What do you think about kick-butt heroines? Have you read any books where the heroine came across as too tough? Do you ever wish kick-butt heroines would show a larger range of emotions?

Can you think of an example of a character who does have a softer side but still manages to defeat the bad guys on her own?


This post is part of the 2017 Discussion Challenge, hosted by It Starts at Midnight & Feed Your Fiction Addiction

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Jen Schaper

I am a mom of three kids, a wife, and a wannabe author. For Books That Hook, I review books, create features and discussions, design the website, and do all the administrative stuff.

6 thoughts on “Kick-Butt Heroines: How Tough Is Too Tough? ~ Talkin’ ’bout Books Tuesday Discussion #10

  • March 7, 2017 at 10:38 PM
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    I agree, and I’ve talked about this in discussions and book reviews before too. I feel like many authors have taken this too far and, in their attempt to write “strong female characters” they’re making female characters cold and emotionless. And I can’t connect to emotionless characters and usually end up not liking those books.

    The first series that comes to mind for me is the Les Corbeaux series by Emma V. Leech because the MC is super emotional but also can hold her own against baddies and becomes especially bad*ss as the series goes on without becoming emotionless.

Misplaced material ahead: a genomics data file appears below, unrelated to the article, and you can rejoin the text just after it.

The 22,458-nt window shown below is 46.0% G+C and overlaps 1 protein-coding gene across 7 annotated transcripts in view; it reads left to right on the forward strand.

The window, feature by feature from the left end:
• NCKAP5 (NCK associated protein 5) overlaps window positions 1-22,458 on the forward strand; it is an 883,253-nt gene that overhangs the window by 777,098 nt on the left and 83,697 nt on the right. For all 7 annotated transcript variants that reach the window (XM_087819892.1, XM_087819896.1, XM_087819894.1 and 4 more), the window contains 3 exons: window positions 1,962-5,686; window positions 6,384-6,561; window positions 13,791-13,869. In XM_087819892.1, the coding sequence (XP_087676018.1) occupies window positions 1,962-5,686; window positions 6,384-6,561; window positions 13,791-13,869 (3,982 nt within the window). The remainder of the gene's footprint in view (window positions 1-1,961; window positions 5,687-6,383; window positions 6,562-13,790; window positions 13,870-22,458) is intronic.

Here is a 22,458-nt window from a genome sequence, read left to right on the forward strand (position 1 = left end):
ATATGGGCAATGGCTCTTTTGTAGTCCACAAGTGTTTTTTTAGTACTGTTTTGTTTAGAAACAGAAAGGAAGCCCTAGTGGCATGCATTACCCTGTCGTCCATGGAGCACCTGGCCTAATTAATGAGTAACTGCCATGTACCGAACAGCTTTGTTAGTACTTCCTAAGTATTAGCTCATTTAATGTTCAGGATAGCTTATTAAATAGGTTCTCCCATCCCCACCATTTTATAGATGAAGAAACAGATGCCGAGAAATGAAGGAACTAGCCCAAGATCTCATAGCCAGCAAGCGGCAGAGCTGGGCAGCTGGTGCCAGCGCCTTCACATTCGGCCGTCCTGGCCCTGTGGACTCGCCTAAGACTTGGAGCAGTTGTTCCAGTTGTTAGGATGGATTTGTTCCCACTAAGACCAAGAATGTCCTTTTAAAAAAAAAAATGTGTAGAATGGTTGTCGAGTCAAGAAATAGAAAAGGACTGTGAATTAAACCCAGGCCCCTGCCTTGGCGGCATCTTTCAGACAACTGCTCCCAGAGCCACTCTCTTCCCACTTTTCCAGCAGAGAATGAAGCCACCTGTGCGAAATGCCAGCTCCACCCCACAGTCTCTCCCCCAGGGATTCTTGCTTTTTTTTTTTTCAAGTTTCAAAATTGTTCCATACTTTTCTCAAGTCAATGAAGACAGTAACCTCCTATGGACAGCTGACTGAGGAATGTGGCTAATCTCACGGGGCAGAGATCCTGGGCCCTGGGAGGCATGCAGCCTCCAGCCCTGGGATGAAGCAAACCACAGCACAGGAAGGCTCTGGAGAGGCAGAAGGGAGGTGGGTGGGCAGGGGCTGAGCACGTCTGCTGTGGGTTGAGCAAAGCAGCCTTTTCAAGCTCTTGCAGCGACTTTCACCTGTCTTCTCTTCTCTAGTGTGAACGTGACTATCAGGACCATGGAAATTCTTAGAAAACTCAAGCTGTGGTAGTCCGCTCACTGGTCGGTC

Kristen @ Metaphors and Moonlight recently posted…Book Review: Sparrow Man (Sparrow Man Book 1) by M. R. PritchardMy Profile

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    • March 8, 2017 at 12:32 AM
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      I’ll have to look up that series. I haven’t heard of it. It sounds like a character I would like, though. I’m with you on not being able to connect to emotionless characters.

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  • March 3, 2017 at 7:32 PM
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    For sure I’ve read books where the character is too tough. I can’t think of any at the moment, but I know I have! I don’t like it either. There is definitely a line between being tough and too tough and authors need to be careful not to cross it. Characters should not be cold; they need to still be emotional to a point.